Then we see NY the way Meghan experiences it. Black cars, expensive restaurants and a party every time you turn around. Both are busy places to live, but different. By describing these two types of New York, everything in between is covered too by the details of Bridget's narrative. We go to Coney Island, Ellis Island...everywhere.

The English teacher side of me can't wait to share some of the New York passages with my students when we talk about characters. We talk about how sometimes, characters aren't just the things in the story that can live and breathe. New York in this story is a perfect example of that. The city is it's very own character.


Yes, I agree with what you say about NYC. The city has its own character. I have been to NYC once in my lifetime and from what I have observed it has its own energy, its own vortex, that is the life line to its own uniqueness. There is no other city at all like New York. In her writing, Anna portrays the city through her eyes, a knowledgeable person who is very much in tune with the social structure and divereness of NYC. The city itself is the back drop for much of fiction, TV shows, etc, but I have never felt such a connection and understanding of this city until I read this book. Anna does an excellent job of getting the reader to feel the pulse, the excitement and the complexities of the city. Well done Anna!!!
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aquindlen
Posts: 22
Registered: ‎05-18-2007
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Re: The Book as a Whole: New York City

I did have a considerable advantage in using New York as the backdrop for the novel: I've been a reporter in the city for 35 years. So I know nooks and crannies, backwaters and back alleys, that very few people know, simply from years of covering stories throughout the five boroughs. It's funny, how people keep asking whether City Island actually exists. It is in fact a very real place, although I haven't been there in years.
I think of New York as less the setting for this novel and more as a character all be herself--in many ways, one of the most interesting characters!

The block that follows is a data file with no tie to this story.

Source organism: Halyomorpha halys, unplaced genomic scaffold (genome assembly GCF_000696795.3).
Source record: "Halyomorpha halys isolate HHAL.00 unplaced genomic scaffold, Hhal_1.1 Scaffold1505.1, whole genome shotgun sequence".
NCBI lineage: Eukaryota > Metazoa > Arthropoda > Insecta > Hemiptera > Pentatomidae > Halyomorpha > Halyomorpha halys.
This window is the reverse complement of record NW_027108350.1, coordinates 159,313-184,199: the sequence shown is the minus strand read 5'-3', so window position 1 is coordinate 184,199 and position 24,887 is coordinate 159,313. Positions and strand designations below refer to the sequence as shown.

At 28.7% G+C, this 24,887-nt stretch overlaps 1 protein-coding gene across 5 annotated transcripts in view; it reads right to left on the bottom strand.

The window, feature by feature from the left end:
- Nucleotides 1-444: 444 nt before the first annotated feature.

Inspired Wordsmith
Stephanie
Posts: 2,613
Registered: ‎10-19-2006
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Re: The Book as a Whole: New York City

Having grown up in the NYC area, I spent a great deal of time in Manhattan, and I worked in all the boroughs at one time or another. A friend and I used to walk for hours just discovering shops and neighborhoods. There is actually an observable schedule to the workers- the types of people you'll find on the subways or the streets at a particular time of day, for instance. How you're dressed determines if you'll successfully hail a cab at a certain hour of the night. It's true, the city itself is a character, big, bold, flamboyant even in its poverty. You know how they say everything is bigger in Texas? Well, everything is MORE in NY. You can get lost in your own area's personality, but the entire city does throb with a certainty, a quality of self-assurance that no other place I've ever been can equal. For me, Anna brought that sense straight to the foreground. I felt as if I were home in her pages, and I haven't lived in NY in thirteen years.
Stephanie
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kakhi
Posts: 12
Registered: ‎10-19-2006
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Re: The Book as a Whole: New York City

It is interesting to hear about your observations of New York City and I really liked seeing the different sides of NYC in the book. Quite a contrast. I have been to NYC a number of times but always go to the art museums and we are in pretty nice areas for other activities. I admire Bridget's work and I think it is so great to make a difference in people's lives, especially when they are in need.
I grew up in the Chicago area so I am very aware of the variety of different types of neighborhoods and areas in a city.